Previously on Queen Sugar, “Copper Sun”
Excuse me while I twerk in celebration of the end of Charley’s romance with Remy. No more of his wishy-washy ways, no more of him doubting her at every turn, and no more watching him talk himself out of getting some. Unfortunately, there seems to be a connection with Nova on the horizon, but I’m getting ahead of myself.
In happier relationship news, Hollywood proposed and Vi said yes. It’s a bit of a TV trope that when a couple is engaged they’re most likely not going to be the next ones to the altar. With Darla’s confession to Ralph Angel, and Vi’s recent string of bad news, her and Hollywood’s nuptials should have been obvious. Yet, it was still a pleasant surprise when Hollingsworth (yes, that’s his government name) delivered one of the most romantic and heartfelt proposals. Here’s to hoping season three goes a bit easier on the couple who’re goals.
And their story is the last bit of sunshine in a finale that left most of Queen Sugar’s players in pretty sad and precarious circumstances.
The most frustrating part of Charley’s story is how rushed it all feels. Yes, she’s spent much of the season having to reassure the local farmers that grinding with her was a good thing, but the sudden bailing of all but a few makes little sense because it’s all done based on worries that her mill isn’t operational. That’s something they can verify in less time than it will take them to cancel with her and go back to the Landry’s mill. Perhaps if there had been some sabotage on Landry’s end that made the mill actually unreliable, this would make more sense. Though, I still maintain it’s brilliant that Charley has found herself in a position where to take legal action against the farmers would actually do more harm to her cause.
Still, it’s done. And Charley is forced to tap into that cunning Remy has often held against her. She instructs Ralph Angel to grind with Landry while she enters into a business agreement with Boudreaux. Charley plans to annihilate them from the inside. Remy is against this, of course, and it forces him to admit that he doesn’t trust Charley — something we’ve known since the beginning of this season. He trusts Charley as long as she’s following his advice, which she has. I hope Charley’s plan works because I’m not looking forward to any gloating from Remy in season three.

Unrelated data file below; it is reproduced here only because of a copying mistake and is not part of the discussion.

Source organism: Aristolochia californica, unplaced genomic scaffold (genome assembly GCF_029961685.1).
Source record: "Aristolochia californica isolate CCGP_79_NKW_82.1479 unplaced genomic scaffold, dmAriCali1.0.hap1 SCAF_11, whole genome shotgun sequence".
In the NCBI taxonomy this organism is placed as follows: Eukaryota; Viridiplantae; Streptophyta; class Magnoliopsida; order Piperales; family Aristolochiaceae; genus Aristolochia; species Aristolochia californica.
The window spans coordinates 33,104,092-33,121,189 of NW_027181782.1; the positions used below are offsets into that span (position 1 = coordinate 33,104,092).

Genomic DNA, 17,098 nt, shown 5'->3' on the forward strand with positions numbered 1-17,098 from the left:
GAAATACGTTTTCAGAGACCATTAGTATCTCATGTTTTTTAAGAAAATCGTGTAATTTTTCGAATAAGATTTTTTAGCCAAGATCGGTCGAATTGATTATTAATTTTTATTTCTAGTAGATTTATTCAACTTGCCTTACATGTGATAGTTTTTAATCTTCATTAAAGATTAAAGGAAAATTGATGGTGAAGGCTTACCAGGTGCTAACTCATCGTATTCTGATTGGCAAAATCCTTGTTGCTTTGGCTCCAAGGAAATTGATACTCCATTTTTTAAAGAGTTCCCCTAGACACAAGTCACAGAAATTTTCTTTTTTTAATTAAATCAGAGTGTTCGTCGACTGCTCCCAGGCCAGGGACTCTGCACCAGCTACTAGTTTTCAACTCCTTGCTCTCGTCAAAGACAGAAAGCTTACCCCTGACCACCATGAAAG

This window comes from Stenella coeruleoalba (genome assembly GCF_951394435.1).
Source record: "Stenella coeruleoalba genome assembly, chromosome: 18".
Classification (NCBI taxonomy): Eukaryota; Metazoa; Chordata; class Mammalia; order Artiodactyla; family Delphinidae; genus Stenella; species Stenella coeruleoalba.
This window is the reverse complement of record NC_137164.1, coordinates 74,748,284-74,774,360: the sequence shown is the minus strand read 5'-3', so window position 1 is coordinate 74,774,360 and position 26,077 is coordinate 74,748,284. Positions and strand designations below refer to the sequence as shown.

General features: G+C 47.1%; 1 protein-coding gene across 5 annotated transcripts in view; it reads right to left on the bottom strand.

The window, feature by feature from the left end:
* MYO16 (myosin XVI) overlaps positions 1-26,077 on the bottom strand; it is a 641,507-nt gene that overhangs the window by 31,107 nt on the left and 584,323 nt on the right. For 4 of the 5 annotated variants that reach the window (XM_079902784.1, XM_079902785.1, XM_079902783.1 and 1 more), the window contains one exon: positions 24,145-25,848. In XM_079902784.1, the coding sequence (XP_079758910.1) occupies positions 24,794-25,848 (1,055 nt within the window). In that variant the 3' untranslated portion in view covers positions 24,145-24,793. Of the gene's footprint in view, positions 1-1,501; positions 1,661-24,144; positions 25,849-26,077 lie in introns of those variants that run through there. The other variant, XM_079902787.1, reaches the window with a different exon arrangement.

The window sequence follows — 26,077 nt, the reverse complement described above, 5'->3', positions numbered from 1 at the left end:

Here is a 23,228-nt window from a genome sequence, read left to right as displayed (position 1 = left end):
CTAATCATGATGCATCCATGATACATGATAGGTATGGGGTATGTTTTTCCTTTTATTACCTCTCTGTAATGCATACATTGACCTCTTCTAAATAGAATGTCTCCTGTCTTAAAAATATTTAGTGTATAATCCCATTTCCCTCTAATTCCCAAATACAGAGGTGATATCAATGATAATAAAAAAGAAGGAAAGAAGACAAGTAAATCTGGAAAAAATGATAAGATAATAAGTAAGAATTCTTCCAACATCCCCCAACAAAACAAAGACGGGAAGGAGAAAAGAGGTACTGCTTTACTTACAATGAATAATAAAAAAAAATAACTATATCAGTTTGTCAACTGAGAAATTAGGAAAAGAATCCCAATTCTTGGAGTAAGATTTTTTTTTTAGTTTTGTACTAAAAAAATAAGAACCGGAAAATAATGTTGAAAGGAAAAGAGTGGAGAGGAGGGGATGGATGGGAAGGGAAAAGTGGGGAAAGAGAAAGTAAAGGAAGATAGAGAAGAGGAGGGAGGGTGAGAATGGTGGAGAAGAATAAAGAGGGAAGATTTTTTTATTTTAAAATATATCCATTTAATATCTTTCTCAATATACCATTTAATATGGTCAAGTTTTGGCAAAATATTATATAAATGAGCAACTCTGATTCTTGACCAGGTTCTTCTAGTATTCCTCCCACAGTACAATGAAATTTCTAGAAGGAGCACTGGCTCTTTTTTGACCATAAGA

To show Ralph Angel that she’s truly on his side, Charley informs Ra that she fired Darla. He’s still hurt and angry, but he understands how this (on top of everything else) could push Darla to relapse. He hits up her meeting and every known drug spot he can think of, but he doesn’t find her. A lesser show would send Darla back to the pipe, but Queen Sugar is showing no signs they’re interested in drama for drama’s sake. I’m sure I wasn’t the only one who let out a grateful sigh of release when Ralph Angel found Darla swimming away her stress.
I’ve been one of the character’s harshest critics, but Ra showed more maturity than he has in two seasons when he breaks up with Darla after allowing her to explain. He loves her, he doesn’t want this break up, and he damn sure doesn’t want to be without Blue, but it takes a lot of strength for him to be honest now and say that this isn’t something he sees himself getting over. Maybe that will change — and I’m not sure I want it to because I was never 100% on them as a couple — but for now, this is what’s best.
It also led to one of Kofi Siriboe’s best schemes of the series. He’s finally able to pick Blue up for Violet’s and though he’s not aware of the problems between his parents, Blue has realized he hasn’t seen much of his father in days. Ralph Angel assures him he’s there for him and always will be. And he tells his son the story of his name; a name that is unique, his, and associated with everything good and true. With so much uncertainty facing the Bordelons in season three, the season couldn’t have ended on a better note.
Nova’s activism has always been the least compelling story arc for me, even though it was responsible for some of Rutina Wesley’s best scenes. I’m curious to see what direction she takes next season as she dips her toes into more personal writing and it’s positively received by her editor.
It appears that Micah’s assault served to spark his own activism and not much else. Hopefully it will be explored more next season.
Nova and Remy shared a moment and a long-ass hug. I’m not here for that at all. Fix it, Jesus and Auntie Ava.
What did you think of the finale? Leave your thoughts below or on the Facebook post for this review, and we’ll read them on the podcast this weekend.
Queen Sugar S2E16 Review Score
Starring: Rutina Wesley, Dawn-Lyen Gardner, Kofi Siriboe, Tina Lifford, Omar J. Dorsey, Dondre Whitfield, Timon Kyle Durrett, Nicholas L. Ashe, Greg Vaughan, Ethan Hutchison, Bianca Lawson